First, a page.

Time-series analysis on selected geological sections - A search for cyclicity

Student thesis: Master's Thesis


The climate is highly dependent on the amount of solar energy intercepted by the Earth. However, until today, a full understanding of how variations in intercepted solar energy are translated into significant climate changes is lacking. This thesis studies climate changes during two very different geological periods: the Holocene and the Devonian; and it examines the extent to which the Sun is forcing them. Logically, for the two different geological periods, another temporal resolution is used (years and thousands of years respectively). This difference in resolution makes it possible to study two very different types of exogenous forcing of the climate: the influence of variations in solar activity on the one hand, and the influence of variations in the distribution of solar energy on Earth, caused by changes in the Earth's orbit parameters, on the other.

For the Holocene, a d18O record of an U/Th dated speleothem from Socotra (Yemen) is presented (De Geest et al., 2006). This record serves as a proxy for variations in the intensity of the inter-monsoon rainy seasons for the period between 6000 BP and today. By comparing the ?18O record with a reconstruction of solar activity (Steinhilber et al., 2009), the obvious and statistical significant correlation between both records suggests that variations in solar activity play a crucial role in determining the intensity of the rainy seasons on Socotra. Moreover, spectral analysis demonstrates that the 205-years "De Vries / Suess" sunspot cycle is the dominant forcing cycle in solar activity for the Indian Monsoon Dynamics.

For the Devonian, a magnetic susceptibility (MS) record is presented, obtained from Uppermost-Eifelian to Late-Frasnian limestones along the southern border of the Dinant Synclinorium (Boulvain et al., 2010b). Large-scale variations (tens to hundreds of meters) in the MS signal are ascribed to sealevel fluctuations, while faster variations (several meters) are interpreted as changes in the flux of magnetic minerals towards the marine system, determined by precipitation intensity. Using spectral analysis, persistent cycles in the MS signal are distinguished. By involving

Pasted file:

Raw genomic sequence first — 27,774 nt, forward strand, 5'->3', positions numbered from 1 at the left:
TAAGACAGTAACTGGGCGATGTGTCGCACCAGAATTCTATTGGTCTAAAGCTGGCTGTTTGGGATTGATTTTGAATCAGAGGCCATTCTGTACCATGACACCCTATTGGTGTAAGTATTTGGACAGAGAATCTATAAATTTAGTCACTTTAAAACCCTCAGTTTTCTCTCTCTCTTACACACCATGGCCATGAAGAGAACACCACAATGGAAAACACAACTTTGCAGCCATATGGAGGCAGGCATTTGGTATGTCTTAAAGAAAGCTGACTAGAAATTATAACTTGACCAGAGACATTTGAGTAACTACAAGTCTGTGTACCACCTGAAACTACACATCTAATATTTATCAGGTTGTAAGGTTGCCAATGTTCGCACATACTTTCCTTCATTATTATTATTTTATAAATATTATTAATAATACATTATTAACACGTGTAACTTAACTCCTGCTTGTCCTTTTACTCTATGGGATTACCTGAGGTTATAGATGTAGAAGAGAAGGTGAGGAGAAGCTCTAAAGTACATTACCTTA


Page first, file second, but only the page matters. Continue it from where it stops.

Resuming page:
both chrono- and biostratigraphic information, as theoretical knowledge about the proportions between of sedimentation rates in different depositional environments, the various cycles can be interpreted as precession (~17-18 ka) and/or obliquity (~33 ka) cycles. To correctly understand these astronomically forced cycles in the MS signal from a climatologic and oceanographic point of view, a hypothesis is proposed that explains, in a simplified way, how precession and obliquity can account for a southward shift of the Intertropical Convergence Zone (ITCZ), and for the consequent
increase in precipitation over the palaeolocation of the Dinant Synclinorium. For the "La Couvinoise" section, the well-developed precessional cycles, together with the availability of an isotopic age, lead to the construction of a "Floating Point" time scale, with a temporal resolution of ~10 000 years.
Date of Award2010
Original languageEnglish
SupervisorPhilippe Claeys (Promotor)


  • time-series analysis
  • climate change
  • solar variability
  • Milankovic cycles
  • orbital forcing

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